Two other adverbs will come to mind after you see this: never again. Films released as tie-ins with obscenely commercialized “holidays” are rarely any good, and this Valentine’s Day destination is no exception. What makes Definitely, Maybe all the more excruciating is the desperate attempt to launch bland beefcake Ryan Reynolds into A-list stardom.
As ad exec Will Hayes, Reynolds recounts to his daughter, Maya (Breslin), how he met her mother (and his soon-to-be ex-wife). This leads to the recapitulation of three romances: with his college sweetheart Emily (Banks) and two women he met shortly after arriving in New York City in 1992 to work on the Bill Clinton campaign, Nirvana lover April (Fisher) and workaholic journo Summer (Weisz).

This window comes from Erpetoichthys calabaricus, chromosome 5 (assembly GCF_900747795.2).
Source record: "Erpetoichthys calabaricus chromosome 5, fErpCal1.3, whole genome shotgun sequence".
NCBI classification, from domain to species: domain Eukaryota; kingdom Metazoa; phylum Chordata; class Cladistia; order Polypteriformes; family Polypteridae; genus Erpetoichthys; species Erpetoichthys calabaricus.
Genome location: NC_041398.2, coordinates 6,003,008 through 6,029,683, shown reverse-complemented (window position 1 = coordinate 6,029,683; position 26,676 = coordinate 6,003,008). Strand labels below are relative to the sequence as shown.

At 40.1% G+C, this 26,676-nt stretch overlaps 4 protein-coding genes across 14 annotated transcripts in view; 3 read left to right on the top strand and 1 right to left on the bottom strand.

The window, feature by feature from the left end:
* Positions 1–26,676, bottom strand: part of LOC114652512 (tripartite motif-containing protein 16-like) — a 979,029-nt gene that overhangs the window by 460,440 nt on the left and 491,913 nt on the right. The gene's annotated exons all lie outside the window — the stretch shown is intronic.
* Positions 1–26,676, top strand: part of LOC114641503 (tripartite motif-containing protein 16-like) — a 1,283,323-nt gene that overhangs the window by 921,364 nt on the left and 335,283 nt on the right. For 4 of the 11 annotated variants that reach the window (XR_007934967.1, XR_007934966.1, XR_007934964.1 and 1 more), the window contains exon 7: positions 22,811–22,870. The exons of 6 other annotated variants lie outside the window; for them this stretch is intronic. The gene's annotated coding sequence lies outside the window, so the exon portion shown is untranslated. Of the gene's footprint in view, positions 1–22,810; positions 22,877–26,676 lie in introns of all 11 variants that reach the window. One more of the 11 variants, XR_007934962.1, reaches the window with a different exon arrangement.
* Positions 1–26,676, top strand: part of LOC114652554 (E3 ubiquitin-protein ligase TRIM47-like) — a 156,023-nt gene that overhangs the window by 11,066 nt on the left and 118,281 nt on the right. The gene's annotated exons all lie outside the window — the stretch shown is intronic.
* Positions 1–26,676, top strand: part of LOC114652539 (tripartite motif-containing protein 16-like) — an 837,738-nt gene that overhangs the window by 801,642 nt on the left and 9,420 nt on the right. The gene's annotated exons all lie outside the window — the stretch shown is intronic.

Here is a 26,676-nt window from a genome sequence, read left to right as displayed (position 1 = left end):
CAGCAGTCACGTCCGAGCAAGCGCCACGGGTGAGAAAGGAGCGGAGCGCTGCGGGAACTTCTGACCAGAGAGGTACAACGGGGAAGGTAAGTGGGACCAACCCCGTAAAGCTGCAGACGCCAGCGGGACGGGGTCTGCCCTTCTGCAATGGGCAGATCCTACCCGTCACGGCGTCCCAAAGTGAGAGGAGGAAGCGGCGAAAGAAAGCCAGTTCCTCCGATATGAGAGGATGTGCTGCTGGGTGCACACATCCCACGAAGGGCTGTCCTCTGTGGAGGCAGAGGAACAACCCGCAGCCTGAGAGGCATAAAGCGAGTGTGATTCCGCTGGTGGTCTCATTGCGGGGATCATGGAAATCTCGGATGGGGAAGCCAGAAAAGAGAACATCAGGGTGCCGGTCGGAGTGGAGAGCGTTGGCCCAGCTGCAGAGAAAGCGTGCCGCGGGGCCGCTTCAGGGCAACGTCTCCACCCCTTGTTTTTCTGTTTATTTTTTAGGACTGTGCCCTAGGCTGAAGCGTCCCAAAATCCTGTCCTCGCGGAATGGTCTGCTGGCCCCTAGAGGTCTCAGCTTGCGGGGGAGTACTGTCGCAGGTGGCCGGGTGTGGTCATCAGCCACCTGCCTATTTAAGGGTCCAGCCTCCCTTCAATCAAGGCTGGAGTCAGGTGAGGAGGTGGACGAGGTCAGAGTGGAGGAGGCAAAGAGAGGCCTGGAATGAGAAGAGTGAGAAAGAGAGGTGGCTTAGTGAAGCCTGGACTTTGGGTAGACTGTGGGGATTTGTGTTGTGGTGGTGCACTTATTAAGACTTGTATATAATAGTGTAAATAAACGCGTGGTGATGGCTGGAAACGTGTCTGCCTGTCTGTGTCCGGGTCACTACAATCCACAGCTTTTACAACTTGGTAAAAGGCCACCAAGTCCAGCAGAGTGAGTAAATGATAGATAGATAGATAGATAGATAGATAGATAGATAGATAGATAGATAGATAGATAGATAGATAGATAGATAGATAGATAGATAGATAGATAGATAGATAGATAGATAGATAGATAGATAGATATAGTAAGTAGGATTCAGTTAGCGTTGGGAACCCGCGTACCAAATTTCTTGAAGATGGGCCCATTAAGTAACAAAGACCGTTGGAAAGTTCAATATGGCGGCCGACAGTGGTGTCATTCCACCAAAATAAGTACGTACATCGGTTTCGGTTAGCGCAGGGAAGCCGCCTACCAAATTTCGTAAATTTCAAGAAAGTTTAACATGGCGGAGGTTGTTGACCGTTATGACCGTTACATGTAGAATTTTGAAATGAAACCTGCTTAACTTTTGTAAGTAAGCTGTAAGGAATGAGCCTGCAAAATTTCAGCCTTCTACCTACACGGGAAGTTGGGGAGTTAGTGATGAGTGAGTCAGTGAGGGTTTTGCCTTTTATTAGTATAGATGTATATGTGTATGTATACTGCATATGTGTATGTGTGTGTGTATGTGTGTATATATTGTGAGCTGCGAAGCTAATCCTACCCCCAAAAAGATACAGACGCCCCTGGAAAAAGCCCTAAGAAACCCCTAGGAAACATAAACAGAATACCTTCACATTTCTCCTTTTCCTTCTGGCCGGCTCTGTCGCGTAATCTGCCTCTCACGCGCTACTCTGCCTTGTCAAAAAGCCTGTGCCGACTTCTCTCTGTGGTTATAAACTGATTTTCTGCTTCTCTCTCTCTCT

Footage of Clinton’s disastrous gaffes pops up throughout the film; just as Slick Willie had trouble parsing is after the Lewinsky scandal, writer-director Adam Brooks grapples with the definition of romantic comedy, whose main tenet is battle between the sexes. But there are no equals here: As the satellites around Reynolds the sun god, Banks, Fisher and Weisz—all excellent performers—must downplay their gifts in deference to the limited talents of their leading man.
Last summer’s The Nines frequently featured Reynolds without his shirt, showing off his major asset. Fully clothed throughout Definitely, Maybe, the star finds his greatest challenge in keeping up with Breslin, whose cuteness in Little Miss Sunshine and No Reservations has finally tipped over to aggressive cloyingness. In the end, the only intersex conflict is that between a 31-year-old dim hunk and an 11-year-old moppet fighting for fame. How romantic.
Cast and crew